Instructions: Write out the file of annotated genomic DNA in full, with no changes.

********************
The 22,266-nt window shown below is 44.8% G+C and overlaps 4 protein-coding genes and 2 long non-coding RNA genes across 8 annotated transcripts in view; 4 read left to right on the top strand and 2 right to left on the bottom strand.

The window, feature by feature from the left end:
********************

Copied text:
The 22,266-nt window shown below is 44.8% G+C and overlaps 4 protein-coding genes and 2 long non-coding RNA genes across 8 annotated transcripts in view; 4 read left to right on the top strand and 2 right to left on the bottom strand.

The window, feature by feature from the left end: